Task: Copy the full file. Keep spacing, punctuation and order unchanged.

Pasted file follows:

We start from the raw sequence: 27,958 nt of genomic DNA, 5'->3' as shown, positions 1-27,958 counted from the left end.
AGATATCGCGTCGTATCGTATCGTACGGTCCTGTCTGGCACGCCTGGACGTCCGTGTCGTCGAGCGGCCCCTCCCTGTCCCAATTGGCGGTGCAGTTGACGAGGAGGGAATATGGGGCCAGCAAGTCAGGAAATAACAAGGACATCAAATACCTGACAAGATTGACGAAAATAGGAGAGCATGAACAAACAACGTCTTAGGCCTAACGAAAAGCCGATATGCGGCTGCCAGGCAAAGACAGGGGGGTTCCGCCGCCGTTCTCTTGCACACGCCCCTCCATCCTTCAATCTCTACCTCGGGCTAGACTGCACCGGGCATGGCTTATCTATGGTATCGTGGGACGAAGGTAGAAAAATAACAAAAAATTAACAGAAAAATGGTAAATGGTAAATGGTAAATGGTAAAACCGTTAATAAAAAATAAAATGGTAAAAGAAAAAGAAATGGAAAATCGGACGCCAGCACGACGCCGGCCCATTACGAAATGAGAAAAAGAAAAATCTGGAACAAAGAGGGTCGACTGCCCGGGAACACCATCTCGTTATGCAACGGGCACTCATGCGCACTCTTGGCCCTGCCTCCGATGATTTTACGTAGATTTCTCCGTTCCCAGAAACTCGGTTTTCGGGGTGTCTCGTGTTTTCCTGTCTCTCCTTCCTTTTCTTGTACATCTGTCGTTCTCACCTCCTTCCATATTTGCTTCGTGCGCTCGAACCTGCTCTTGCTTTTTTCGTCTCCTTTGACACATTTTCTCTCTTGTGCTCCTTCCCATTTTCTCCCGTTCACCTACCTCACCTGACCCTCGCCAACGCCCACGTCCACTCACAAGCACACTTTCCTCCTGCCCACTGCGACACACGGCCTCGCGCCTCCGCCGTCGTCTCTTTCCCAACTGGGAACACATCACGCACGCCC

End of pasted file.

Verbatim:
We start from the raw sequence: 27,958 nt of genomic DNA, 5'->3' as shown, positions 1-27,958 counted from the left end.
AGATATCGCGTCGTATCGTATCGTACGGTCCTGTCTGGCACGCCTGGACGTCCGTGTCGTCGAGCGGCCCCTCCCTGTCCCAATTGGCGGTGCAGTTGACGAGGAGGGAATATGGGGCCAGCAAGTCAGGAAATAACAAGGACATCAAATACCTGACAAGATTGACGAAAATAGGAGAGCATGAACAAACAACGTCTTAGGCCTAACGAAAAGCCGATATGCGGCTGCCAGGCAAAGACAGGGGGGTTCCGCCGCCGTTCTCTTGCACACGCCCCTCCATCCTTCAATCTCTACCTCGGGCTAGACTGCACCGGGCATGGCTTATCTATGGTATCGTGGGACGAAGGTAGAAAAATAACAAAAAATTAACAGAAAAATGGTAAATGGTAAATGGTAAATGGTAAAACCGTTAATAAAAAATAAAATGGTAAAAGAAAAAGAAATGGAAAATCGGACGCCAGCACGACGCCGGCCCATTACGAAATGAGAAAAAGAAAAATCTGGAACAAAGAGGGTCGACTGCCCGGGAACACCATCTCGTTATGCAACGGGCACTCATGCGCACTCTTGGCCCTGCCTCCGATGATTTTACGTAGATTTCTCCGTTCCCAGAAACTCGGTTTTCGGGGTGTCTCGTGTTTTCCTGTCTCTCCTTCCTTTTCTTGTACATCTGTCGTTCTCACCTCCTTCCATATTTGCTTCGTGCGCTCGAACCTGCTCTTGCTTTTTTCGTCTCCTTTGACACATTTTCTCTCTTGTGCTCCTTCCCATTTTCTCCCGTTCACCTACCTCACCTGACCCTCGCCAACGCCCACGTCCACTCACAAGCACACTTTCCTCCTGCCCACTGCGACACACGGCCTCGCGCCTCCGCCGTCGTCTCTTTCCCAACTGGGAACACATCACGCACGCCC